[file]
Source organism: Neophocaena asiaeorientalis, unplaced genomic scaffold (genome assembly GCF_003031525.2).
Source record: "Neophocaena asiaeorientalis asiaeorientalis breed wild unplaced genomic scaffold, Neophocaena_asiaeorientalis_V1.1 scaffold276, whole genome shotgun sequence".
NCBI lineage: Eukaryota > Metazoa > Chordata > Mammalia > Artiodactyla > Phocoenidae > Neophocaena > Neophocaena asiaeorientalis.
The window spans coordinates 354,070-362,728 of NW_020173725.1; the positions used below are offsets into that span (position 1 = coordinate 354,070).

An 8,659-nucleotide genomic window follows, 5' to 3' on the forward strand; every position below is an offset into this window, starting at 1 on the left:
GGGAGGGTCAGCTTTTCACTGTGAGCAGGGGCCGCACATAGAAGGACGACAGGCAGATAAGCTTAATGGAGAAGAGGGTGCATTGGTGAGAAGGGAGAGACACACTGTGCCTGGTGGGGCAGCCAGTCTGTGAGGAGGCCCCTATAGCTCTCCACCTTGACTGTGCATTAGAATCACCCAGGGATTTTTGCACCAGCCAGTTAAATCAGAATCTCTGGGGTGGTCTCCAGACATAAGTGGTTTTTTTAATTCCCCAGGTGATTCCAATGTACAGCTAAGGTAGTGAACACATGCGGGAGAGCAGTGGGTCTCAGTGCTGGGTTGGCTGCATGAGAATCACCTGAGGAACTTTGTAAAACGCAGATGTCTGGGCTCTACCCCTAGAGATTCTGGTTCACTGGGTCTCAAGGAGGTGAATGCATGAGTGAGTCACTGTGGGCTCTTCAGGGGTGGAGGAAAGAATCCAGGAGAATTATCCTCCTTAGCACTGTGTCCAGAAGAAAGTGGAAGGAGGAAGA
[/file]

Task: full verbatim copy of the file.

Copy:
Source organism: Neophocaena asiaeorientalis, unplaced genomic scaffold (genome assembly GCF_003031525.2).
Source record: "Neophocaena asiaeorientalis asiaeorientalis breed wild unplaced genomic scaffold, Neophocaena_asiaeorientalis_V1.1 scaffold276, whole genome shotgun sequence".
NCBI lineage: Eukaryota > Metazoa > Chordata > Mammalia > Artiodactyla > Phocoenidae > Neophocaena > Neophocaena asiaeorientalis.
The window spans coordinates 354,070-362,728 of NW_020173725.1; the positions used below are offsets into that span (position 1 = coordinate 354,070).

An 8,659-nucleotide genomic window follows, 5' to 3' on the forward strand; every position below is an offset into this window, starting at 1 on the left:
GGGAGGGTCAGCTTTTCACTGTGAGCAGGGGCCGCACATAGAAGGACGACAGGCAGATAAGCTTAATGGAGAAGAGGGTGCATTGGTGAGAAGGGAGAGACACACTGTGCCTGGTGGGGCAGCCAGTCTGTGAGGAGGCCCCTATAGCTCTCCACCTTGACTGTGCATTAGAATCACCCAGGGATTTTTGCACCAGCCAGTTAAATCAGAATCTCTGGGGTGGTCTCCAGACATAAGTGGTTTTTTTAATTCCCCAGGTGATTCCAATGTACAGCTAAGGTAGTGAACACATGCGGGAGAGCAGTGGGTCTCAGTGCTGGGTTGGCTGCATGAGAATCACCTGAGGAACTTTGTAAAACGCAGATGTCTGGGCTCTACCCCTAGAGATTCTGGTTCACTGGGTCTCAAGGAGGTGAATGCATGAGTGAGTCACTGTGGGCTCTTCAGGGGTGGAGGAAAGAATCCAGGAGAATTATCCTCCTTAGCACTGTGTCCAGAAGAAAGTGGAAGGAGGAAGA